https://drive.google.com/folderview...&usp=sharing&tid=0BzJ65zhDotGKNVl5aEJxMWxMaEk
look at Cat 5 or Cat6/7 PDFs good luck olewill
 

ghostlymoron

Well-known member
Joined
9 Apr 2005
Messages
9,889
Location
Shropshire
You often see used copies of the red cross first aid manual on eBay and Amazon quite cheaply. Some details of CPR change in different editions. I wouldn't bother with a defib, the chances of resuscitating are quite small despite what you see on 'casualty'.
I used to be a trained first aider on construction sites but never had anything more serious than a scratch from re-bar. If you are just doing coastal cruising, a basic kit is quite adequate, cuts, if you're blue watering, you need to be equipped for every eventuality, stitching etc.
Basic kits don't contain scissors or safety pins I believe.
 
I use this list as a starting point (look at the Class A Race list).

http://www.classemini.com/modules/kameleon/upload/2015_-_OFFICIAL_TEXTS_-_APPENDIX_E.pdf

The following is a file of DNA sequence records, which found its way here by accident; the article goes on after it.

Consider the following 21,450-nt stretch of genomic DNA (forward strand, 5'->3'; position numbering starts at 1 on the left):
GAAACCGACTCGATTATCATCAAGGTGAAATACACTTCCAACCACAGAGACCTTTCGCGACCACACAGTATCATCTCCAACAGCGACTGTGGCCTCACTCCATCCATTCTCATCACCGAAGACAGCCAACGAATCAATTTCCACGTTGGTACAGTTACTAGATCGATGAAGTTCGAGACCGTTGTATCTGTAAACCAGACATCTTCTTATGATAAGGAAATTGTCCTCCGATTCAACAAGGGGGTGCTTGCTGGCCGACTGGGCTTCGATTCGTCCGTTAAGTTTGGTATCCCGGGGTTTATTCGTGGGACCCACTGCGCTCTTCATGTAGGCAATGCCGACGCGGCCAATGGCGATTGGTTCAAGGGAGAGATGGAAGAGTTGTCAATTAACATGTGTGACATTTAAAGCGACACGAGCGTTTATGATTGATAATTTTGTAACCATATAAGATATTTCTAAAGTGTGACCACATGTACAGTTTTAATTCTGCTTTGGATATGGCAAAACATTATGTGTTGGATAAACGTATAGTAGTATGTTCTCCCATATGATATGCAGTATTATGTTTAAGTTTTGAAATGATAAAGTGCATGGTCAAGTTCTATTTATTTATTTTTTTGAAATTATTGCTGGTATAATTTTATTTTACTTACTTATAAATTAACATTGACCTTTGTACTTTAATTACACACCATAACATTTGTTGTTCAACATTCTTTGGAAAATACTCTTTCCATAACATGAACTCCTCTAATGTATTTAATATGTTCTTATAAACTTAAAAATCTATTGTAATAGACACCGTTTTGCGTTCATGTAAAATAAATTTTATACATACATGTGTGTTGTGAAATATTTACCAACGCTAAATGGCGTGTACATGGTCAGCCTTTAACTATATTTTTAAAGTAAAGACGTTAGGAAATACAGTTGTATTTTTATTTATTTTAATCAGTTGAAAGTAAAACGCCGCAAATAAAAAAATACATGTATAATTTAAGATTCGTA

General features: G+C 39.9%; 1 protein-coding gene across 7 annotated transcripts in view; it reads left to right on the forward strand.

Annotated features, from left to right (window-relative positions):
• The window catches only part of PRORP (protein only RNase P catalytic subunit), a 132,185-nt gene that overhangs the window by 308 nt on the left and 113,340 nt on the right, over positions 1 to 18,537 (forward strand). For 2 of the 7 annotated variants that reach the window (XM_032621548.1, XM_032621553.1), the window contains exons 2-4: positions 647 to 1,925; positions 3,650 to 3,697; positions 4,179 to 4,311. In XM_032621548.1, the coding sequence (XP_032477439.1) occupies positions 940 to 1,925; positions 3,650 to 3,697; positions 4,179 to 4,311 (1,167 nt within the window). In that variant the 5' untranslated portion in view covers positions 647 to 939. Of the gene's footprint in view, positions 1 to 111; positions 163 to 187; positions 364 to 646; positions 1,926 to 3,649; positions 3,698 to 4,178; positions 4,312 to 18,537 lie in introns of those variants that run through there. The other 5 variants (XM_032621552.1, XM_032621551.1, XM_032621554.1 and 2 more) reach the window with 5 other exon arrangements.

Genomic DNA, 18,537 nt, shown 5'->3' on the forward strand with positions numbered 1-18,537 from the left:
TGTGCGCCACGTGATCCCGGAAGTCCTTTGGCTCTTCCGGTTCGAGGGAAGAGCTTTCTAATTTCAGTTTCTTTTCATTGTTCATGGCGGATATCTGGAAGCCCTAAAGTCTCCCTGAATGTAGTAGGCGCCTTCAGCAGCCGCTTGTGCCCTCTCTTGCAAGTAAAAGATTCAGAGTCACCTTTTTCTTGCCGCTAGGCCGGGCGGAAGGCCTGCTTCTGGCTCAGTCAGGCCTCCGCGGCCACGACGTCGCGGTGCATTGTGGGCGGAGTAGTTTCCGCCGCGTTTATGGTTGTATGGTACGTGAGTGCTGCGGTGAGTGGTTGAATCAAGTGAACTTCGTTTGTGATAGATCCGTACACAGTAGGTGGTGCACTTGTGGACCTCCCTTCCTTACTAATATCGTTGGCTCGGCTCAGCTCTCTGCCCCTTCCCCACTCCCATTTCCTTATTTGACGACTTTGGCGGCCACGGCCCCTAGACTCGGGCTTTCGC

My preferred way of storing the kit is to put groups of things - that you might use together - in zip lock bags. Suck the air out with a straw. Then put the bags in one or two large tupperware boxes for further wet-proofing and protection.
+1. with a label on, identifying general use e.g. "Burns", "Blood Wounds", etc and listing the contents of each bag so that they can be replenished when used. Dont forget to include a CPR mask.
I would also agree with the suggestion that you take a course. A First Aid qualification is mandatory for sailing instructors (in Ireland and France, anyhow) and would be an asset to any skipper who intends offshore or extended passages. Such knowledge, on your part, might save a crew member's life.
 

Roberto

Well-known member
Joined
20 Jul 2001
Messages
4,998
Location
Lorient/Paris
If you need medical assistance over the radio, e.g., when offshore, advice will be given with reference to whichever book you have on board.

+1